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Court of Appeals of New Mexico.

STATE of New Mexico, Plaintiff–Appellee,

v.

Milroy VANDEVER, Defendant–Appellant.

No. 30,842.

Aug. 9, 2012.

Certiorari Denied, Nov. 7, 2012, No. 33,802.

Appeal from the District Court of McKinley County, Grant L. Foutz, District Judge.

Gary K. King, Attorney General, Santa Fe, NM, Ralph E. Trujillo, Assistant Attorney General, Albuquerque, NM, for Appellee.

Jacqueline L. Cooper, Chief Public Defender, J.K. Theodosia Johnson, Assistant Appellate Defender, Santa Fe, NM, for Appellant.

OPINION

WECHSLER, Judge.

*1 {1} Defendant Milroy Vandever was involved in an automobile accident in the checkerboard area of western New Mexico; a highway worker was killed. Defendant filed a motion to dismiss, contending that the district court lacked jurisdiction because he is an enrolled member of the Navajo Nation and the accident occurred in Indian country. The district court denied the motion, and Defendant pled guilty to homicide by vehicle, driving while under the influence of intoxicating liquor or drugs (DWI), and knowingly leaving the scene of an accident involving great bodily harm or death. We affirm the decision of the district court denying the motion to dismiss because Defendant did not meet his burden of establishing that the accident occurred in Indian country.

I. BACKGROUND

{2} Defendant, while driving under the influence of alcohol, struck and killed a highway worker. He continued driving and was eventually stopped by police. The arresting officer smelled a strong odor of alcohol on Defendant, and Defendant admitted drinking a six-pack of beer. A blood test revealed a blood alcohol level of .19.

{3} Defendant was charged with aggravated DWI, homicide by vehicle, and knowingly leaving the scene of an accident. Defendant filed a motion to dismiss the case based on lack of jurisdiction and later filed supplemental briefs in support of the motion. Following a hearing, the district court denied the motion. Defendant then entered a conditional plea of guilty, the district court entered its judgment and sentence, and Defendant filed this appeal. In his plea agreement, Defendant reserved the right to appeal the district court's decision denying his motion to dismiss.

II. JURISDICTION OF THE DISTRICT COURT

{4} Generally, under the Indian Country Crimes Act, 18 U.S.C. §§ 1151 to –70 (1948, as amended through 2010), “a state does not have jurisdiction over crimes committed by an Indian in Indian country.” State v. Frank, 2002–NMSC–026, ¶ 12, 132 N.M. 544, 52 P.3d 404. The State does not dispute that Defendant is an enrolled member of the Navajo Nation. According to Defendant, the accident occurred within Indian country for purposes of criminal jurisdiction based on all three definitions of Indian country delineated in 18 U.S.C. § 1151.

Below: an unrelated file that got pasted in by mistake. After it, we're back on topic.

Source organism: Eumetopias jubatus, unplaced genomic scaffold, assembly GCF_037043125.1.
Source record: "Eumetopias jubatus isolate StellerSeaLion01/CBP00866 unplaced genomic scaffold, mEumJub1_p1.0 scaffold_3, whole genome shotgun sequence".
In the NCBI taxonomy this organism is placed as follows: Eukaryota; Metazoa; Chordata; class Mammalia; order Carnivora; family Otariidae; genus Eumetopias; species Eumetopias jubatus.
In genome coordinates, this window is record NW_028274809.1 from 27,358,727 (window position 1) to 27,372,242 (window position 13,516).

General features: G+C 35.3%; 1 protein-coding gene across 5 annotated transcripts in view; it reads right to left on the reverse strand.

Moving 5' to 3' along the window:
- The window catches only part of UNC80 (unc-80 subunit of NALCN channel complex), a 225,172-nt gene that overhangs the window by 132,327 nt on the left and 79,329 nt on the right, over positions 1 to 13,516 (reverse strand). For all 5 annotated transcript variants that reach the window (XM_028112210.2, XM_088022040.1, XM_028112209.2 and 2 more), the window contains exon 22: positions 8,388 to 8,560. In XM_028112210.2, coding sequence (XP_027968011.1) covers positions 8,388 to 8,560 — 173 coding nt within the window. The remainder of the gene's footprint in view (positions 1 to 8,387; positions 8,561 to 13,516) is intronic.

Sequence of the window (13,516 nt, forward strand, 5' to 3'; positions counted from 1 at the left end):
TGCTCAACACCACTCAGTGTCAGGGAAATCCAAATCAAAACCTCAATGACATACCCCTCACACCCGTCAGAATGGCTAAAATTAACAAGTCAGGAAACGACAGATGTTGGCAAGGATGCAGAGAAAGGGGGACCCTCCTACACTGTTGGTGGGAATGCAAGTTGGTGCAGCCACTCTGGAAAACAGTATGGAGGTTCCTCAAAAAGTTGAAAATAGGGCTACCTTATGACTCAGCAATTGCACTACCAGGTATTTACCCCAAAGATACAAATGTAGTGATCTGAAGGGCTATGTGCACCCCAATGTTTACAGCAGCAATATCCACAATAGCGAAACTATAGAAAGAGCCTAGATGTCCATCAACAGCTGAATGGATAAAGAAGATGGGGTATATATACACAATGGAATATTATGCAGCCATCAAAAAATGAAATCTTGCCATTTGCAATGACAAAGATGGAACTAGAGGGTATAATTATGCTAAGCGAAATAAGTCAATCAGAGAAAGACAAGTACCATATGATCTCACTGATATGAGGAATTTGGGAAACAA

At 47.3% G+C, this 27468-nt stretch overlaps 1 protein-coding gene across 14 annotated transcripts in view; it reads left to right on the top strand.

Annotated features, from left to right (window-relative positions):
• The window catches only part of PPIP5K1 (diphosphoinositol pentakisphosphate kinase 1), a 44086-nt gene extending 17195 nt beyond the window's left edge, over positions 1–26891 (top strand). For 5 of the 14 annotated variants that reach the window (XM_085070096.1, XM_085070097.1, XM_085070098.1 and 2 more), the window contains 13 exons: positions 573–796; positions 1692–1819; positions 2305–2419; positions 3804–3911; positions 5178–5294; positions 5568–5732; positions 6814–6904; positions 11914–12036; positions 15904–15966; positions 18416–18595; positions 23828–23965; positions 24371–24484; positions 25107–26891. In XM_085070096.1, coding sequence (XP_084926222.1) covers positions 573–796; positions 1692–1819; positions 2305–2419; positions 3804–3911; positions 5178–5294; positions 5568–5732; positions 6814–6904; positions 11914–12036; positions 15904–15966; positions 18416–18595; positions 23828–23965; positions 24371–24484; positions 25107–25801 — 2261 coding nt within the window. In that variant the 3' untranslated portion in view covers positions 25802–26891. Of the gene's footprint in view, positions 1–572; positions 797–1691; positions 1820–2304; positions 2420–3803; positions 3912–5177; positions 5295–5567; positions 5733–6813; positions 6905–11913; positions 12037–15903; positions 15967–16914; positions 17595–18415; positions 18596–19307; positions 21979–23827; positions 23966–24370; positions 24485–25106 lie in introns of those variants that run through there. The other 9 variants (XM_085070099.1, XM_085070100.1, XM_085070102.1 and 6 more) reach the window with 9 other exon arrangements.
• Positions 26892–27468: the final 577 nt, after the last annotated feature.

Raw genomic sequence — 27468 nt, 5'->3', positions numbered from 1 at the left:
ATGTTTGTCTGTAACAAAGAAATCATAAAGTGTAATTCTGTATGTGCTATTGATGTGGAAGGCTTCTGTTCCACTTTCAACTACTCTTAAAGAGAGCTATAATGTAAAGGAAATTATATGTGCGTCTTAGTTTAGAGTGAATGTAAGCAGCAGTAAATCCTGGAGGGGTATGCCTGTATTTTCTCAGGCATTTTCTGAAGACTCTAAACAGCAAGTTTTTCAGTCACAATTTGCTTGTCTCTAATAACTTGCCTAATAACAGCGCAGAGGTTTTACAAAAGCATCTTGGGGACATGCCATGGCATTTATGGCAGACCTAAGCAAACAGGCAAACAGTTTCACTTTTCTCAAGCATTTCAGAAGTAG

{5} Specifically, Defendant claims that the land is historically, by treaty, within the boundaries of the Navajo Nation (we intend “Navajo Nation” to include reference to the area designated by Congress as “reservation”); the land is the location of a dependent Indian community; and the land is part of an Indian allotment. The State counters that, regardless of the historical physical or exterior boundaries of the Navajo Nation, the accident did not occur within the current exterior boundaries, and the land is not included in any dependent Indian community or any Indian allotment on the date of the accident.

A. Standard of Review

{6} In our review, we defer to the district court's findings of fact that are supported by substantial evidence and review de novo the district court's interpretation of the Indian Country Crimes Act as a question of law. State v. Romero, 2006–NMSC–039, ¶ 6, 140 N.M. 299, 142 P.3d 887. As the party who challenged the jurisdiction of the district court, Defendant has the burden of demonstrating a lack of jurisdiction. State v. Begay, 105 N.M. 498, 499, 734 P.2d 278, 279 (Ct.App.1987); State v. Cutnose, 87 N.M. 307, 309, 532 P.2d 896, 898 (Ct.App.1974).

B. Location of Accident

*2 {7} The accident occurred on the eastbound exit ramp at the intersection of State Highway 412 and I–40 at mile marker 63. The parties agree that the Navajo Nation owns this land in fee simple and uses it as “chapter land” for its Baca Chapter. A chapter is a political subdivision of the Navajo Nation. See Hydro Res., Inc. v. U.S. Envtl. Prot. Agency, 608 F.3d 1131, 1137 n. 3 (10th Cir.2010) (stating that “Church Rock Chapter was first established ... by the United States as a subdivision of the Navajo Nation government” (internal quotation marks and citation omitted)).

{8} Defendant's expert witness in the establishment of land status and jurisdiction in McKinley County, Tim Larsen, an employee of the McKinley County Geographic Information System, testified that chapter land is land set aside for a chapter to develop. The State's expert witness, Chad Begaye, a geographical system technician for the Navajo Nation, explained that the Navajo Nation considers chapter land to be fee land under its control. Begaye testified that the Navajo Nation pays county property taxes on the Baca Chapter land. He stated that there is no difference between chapter land and fee land and that the Baca Chapter house is located on fee land. Begaye added that the Navajo Nation pays county property taxes on all chapter and fee land.

{9} Based on the evidence presented in the district court, we conclude that the accident occurred on fee land owned by the Navajo Nation, land on which the Baca Chapter house is located. We must thus determine whether Defendant met his burden of showing that the crimes occurred in Indian country so as to bar state district court jurisdiction.

C. Indian Country

{10} The Indian Country Crimes Act defines “Indian country” as